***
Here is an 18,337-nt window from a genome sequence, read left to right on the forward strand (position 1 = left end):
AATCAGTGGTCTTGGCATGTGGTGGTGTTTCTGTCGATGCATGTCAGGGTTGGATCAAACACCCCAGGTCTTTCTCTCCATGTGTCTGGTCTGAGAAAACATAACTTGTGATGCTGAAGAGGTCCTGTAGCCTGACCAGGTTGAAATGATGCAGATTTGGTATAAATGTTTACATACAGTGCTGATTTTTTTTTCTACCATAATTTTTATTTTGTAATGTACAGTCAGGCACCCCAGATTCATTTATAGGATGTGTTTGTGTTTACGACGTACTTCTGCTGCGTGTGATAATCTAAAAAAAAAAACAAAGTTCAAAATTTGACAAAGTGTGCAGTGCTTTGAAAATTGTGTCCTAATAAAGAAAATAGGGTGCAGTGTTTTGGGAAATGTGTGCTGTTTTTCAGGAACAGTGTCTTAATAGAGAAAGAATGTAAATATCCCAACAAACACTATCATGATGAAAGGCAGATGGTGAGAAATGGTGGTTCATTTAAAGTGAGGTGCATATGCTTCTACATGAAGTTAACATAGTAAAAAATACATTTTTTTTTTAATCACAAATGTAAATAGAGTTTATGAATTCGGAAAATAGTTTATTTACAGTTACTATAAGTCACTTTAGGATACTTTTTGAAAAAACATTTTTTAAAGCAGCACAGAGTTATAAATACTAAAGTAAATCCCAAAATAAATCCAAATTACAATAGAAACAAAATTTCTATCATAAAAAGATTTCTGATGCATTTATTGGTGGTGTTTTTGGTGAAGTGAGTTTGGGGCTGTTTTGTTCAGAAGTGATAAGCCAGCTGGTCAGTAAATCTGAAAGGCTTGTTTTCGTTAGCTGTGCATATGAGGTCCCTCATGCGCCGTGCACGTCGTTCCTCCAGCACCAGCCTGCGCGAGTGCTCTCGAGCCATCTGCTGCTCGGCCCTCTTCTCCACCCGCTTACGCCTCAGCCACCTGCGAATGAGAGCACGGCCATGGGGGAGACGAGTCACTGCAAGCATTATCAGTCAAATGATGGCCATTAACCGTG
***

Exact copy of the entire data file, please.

Here is an 18,337-nt window from a genome sequence, read left to right on the forward strand (position 1 = left end):
AATCAGTGGTCTTGGCATGTGGTGGTGTTTCTGTCGATGCATGTCAGGGTTGGATCAAACACCCCAGGTCTTTCTCTCCATGTGTCTGGTCTGAGAAAACATAACTTGTGATGCTGAAGAGGTCCTGTAGCCTGACCAGGTTGAAATGATGCAGATTTGGTATAAATGTTTACATACAGTGCTGATTTTTTTTTCTACCATAATTTTTATTTTGTAATGTACAGTCAGGCACCCCAGATTCATTTATAGGATGTGTTTGTGTTTACGACGTACTTCTGCTGCGTGTGATAATCTAAAAAAAAAAACAAAGTTCAAAATTTGACAAAGTGTGCAGTGCTTTGAAAATTGTGTCCTAATAAAGAAAATAGGGTGCAGTGTTTTGGGAAATGTGTGCTGTTTTTCAGGAACAGTGTCTTAATAGAGAAAGAATGTAAATATCCCAACAAACACTATCATGATGAAAGGCAGATGGTGAGAAATGGTGGTTCATTTAAAGTGAGGTGCATATGCTTCTACATGAAGTTAACATAGTAAAAAATACATTTTTTTTTTAATCACAAATGTAAATAGAGTTTATGAATTCGGAAAATAGTTTATTTACAGTTACTATAAGTCACTTTAGGATACTTTTTGAAAAAACATTTTTTAAAGCAGCACAGAGTTATAAATACTAAAGTAAATCCCAAAATAAATCCAAATTACAATAGAAACAAAATTTCTATCATAAAAAGATTTCTGATGCATTTATTGGTGGTGTTTTTGGTGAAGTGAGTTTGGGGCTGTTTTGTTCAGAAGTGATAAGCCAGCTGGTCAGTAAATCTGAAAGGCTTGTTTTCGTTAGCTGTGCATATGAGGTCCCTCATGCGCCGTGCACGTCGTTCCTCCAGCACCAGCCTGCGCGAGTGCTCTCGAGCCATCTGCTGCTCGGCCCTCTTCTCCACCCGCTTACGCCTCAGCCACCTGCGAATGAGAGCACGGCCATGGGGGAGACGAGTCACTGCAAGCATTATCAGTCAAATGATGGCCATTAACCGTG